The most notorious IoT device security threat of today is Mirai, a botnet that has been crippling high-profile systems since 2016. The malware is genius in its simplicity: it scans the internet for open devices and tries to log in with common login-password combinations. If it succeeds, Mirai hijacks the device and goes on to take control of the whole network.
During the pandemic, brand-new Mirai variations appeared, targeting telework-associated vulnerabilities such as in web cameras, modems, and routers. Since these very devices were widely adopted by many manufacturers to remotely monitor production lines, their poor protection became a critical vulnerability.
To safeguard your system from such exploits, make it mandatory to change off-the-shelf device credentials and settings before it is put in service. Another great practice is to restrict access to connected devices for outsiders and low-level staff to minimize the risk of intentional and unintentional configurations or password reset.
Up-to-date software and device firmware is a critical requirement for an efficient, sustainable and secure IIoT network, yet not all companies succeed in keeping it this way. For one thing, a typical industrial IoT system is vast and distributed, and keeping track of all the updates, upgrades, and patches as well as performing them timely is taxing tasks for an average-size IT department. Also, in many cases, a connected device can go out of service or fail to function properly throughout the upgrade, and for some production sites even a short downtime can prove disruptive.
Faced with such challenges, many IIoT owners choose to put off updates indefinitely. In the meantime, outdated software and firmware start lacking relevant protection mechanisms, critical patches, and bug fixes, which leaves the connected infrastructure vulnerable to the latest malicious software devised to exploit such vulnerabilities.
For instance, this year, the leading cybersecurity company TrapX reported it identified the new Lemon Duck malware that targets manufacturing IoT devices that use the discontinued Windows 7, and causes their malfunctions. As for industrial equipment, their Oss can be particularly hard to upgrade, and in some instances, the owners have no options but to replace devices with newer OS versions pre-installed.
Apart from security loopholes, using obsolete IoT software is fraught with increased incidents of crashes and system downtime, poor productivity, and increased maintenance efforts. All this makes keeping outdated firmware unprofitable to keep, even when compared against the high cost of updates.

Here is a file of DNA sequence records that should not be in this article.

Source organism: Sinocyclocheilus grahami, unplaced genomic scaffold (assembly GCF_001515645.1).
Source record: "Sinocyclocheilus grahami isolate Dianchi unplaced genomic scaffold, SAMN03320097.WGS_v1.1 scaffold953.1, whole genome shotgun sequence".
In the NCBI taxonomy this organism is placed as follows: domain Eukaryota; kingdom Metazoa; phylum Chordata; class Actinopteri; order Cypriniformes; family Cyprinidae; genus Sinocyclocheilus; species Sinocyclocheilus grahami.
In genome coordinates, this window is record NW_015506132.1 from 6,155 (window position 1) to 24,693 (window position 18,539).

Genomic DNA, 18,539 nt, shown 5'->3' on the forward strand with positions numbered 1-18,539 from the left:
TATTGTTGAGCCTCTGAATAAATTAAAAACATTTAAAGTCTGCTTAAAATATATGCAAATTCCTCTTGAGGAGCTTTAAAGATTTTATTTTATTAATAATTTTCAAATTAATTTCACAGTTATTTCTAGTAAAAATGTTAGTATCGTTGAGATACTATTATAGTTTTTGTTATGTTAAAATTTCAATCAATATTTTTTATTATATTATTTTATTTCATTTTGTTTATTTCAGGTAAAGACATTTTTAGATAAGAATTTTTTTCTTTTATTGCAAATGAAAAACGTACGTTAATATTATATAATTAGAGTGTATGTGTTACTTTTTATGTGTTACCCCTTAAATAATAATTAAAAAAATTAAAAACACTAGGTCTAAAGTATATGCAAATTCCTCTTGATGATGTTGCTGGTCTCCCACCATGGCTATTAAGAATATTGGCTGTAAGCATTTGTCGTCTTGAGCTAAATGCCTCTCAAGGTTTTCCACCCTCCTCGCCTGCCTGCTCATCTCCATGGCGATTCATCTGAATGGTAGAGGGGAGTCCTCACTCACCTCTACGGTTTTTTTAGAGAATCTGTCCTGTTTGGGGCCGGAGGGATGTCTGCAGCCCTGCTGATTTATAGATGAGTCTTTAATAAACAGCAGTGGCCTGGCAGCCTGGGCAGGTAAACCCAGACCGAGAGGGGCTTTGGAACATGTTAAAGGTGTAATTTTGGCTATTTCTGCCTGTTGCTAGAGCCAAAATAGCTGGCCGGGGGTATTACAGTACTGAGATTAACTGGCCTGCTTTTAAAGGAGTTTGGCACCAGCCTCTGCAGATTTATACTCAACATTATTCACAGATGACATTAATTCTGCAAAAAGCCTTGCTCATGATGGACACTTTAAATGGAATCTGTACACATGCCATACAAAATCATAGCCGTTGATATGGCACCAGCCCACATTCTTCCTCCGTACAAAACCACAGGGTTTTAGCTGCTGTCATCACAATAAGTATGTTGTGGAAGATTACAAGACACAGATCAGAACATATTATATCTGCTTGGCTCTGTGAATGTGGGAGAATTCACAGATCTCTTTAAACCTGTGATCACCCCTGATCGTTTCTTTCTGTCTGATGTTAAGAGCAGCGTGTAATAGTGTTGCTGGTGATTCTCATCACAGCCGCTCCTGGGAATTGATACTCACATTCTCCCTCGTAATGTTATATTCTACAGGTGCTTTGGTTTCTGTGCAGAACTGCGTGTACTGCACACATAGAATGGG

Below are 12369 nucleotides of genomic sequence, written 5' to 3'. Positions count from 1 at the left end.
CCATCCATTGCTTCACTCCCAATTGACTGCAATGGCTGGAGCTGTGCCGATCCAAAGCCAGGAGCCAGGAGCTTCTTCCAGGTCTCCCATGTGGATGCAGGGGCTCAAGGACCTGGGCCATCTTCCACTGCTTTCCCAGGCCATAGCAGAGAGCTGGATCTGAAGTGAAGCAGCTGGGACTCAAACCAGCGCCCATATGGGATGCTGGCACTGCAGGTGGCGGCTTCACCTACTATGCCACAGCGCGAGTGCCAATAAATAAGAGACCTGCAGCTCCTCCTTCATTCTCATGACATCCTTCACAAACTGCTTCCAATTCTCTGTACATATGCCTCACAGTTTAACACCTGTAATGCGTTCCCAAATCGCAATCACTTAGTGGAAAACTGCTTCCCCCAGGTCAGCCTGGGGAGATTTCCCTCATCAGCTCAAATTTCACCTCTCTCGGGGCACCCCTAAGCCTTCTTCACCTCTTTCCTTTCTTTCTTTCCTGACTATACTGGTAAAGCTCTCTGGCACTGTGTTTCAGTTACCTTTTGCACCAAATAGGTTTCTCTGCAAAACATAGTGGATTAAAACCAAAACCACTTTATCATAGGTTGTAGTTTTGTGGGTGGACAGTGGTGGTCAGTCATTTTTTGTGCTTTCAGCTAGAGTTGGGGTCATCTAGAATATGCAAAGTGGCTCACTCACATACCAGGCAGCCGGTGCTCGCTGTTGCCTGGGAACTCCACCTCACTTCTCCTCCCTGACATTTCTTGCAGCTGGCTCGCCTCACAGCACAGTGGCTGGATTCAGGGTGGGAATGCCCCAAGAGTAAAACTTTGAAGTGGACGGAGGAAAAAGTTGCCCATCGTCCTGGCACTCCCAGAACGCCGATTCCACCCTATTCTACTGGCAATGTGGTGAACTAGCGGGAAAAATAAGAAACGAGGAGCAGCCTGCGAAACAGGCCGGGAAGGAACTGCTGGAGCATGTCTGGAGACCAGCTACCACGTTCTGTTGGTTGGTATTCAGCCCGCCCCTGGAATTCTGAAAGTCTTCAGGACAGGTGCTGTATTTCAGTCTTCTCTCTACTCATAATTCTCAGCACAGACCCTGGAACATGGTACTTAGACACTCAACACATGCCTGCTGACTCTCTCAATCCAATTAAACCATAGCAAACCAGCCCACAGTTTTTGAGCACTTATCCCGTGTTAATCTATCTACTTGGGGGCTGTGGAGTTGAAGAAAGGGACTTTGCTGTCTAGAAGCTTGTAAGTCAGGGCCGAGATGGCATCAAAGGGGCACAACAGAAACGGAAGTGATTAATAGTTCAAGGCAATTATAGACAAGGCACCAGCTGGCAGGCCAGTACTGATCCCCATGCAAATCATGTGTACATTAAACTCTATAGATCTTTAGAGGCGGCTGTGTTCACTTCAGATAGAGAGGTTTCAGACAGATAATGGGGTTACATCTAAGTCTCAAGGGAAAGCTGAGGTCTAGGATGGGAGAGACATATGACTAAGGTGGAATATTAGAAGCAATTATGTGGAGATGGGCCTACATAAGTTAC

For industrial companies, IoT-generated data is not simply sensitive — it’s a part of the trade secret, and this is what cybercriminals are typically after. Verizon’s 2020 Data Breach Investigations Report found that extortion and industrial espionage are two core motivations behind outsider attacks in the manufacturing industry.
Aware of this, IIoT adopters reinforce their software and firmware security to prevent attacks. Amid all these measures, the protection of IIoT-generated data itself regrettably tends to slip off the radar.
A whopping 98% of IoT device communication is unencrypted and circulates in the connected ecosystem in plain text, states the 2020 Unit 42 IoT Threat Report. Thus, if attackers manage to infiltrate an IIoT network, which, as stated in the paragraphs above, does happen despite the safeguards, confidential data from sensors, endpoints, and wearables will be here exposed and easy for them to collect.
In April of 2019, the Russian hacking group Strontium exploited this typical security oversight for a massive espionage campaign. They targeted vulnerable IoT devices at hundreds of organizations, from governmental agencies to industrial companies, to gain access to their systems and then capture the network traffic.
Considering the devastating consequences of trade secrets made public, manufacturers should better be safer than sorry and encrypt their device communication logs and transactions as a mandatory security practice.
Another quite common mistake of IIoT adopters is the failure to logically divide their connected environment into smaller groups of devices and subnetworks. A flat, unsegmented IIoT network is easy to maintain and manage when it is small, but this is as far as its benefits go. In the long run, such infrastructure becomes a nuisance as well as a fatal flaw undermining enterprise cybersecurity.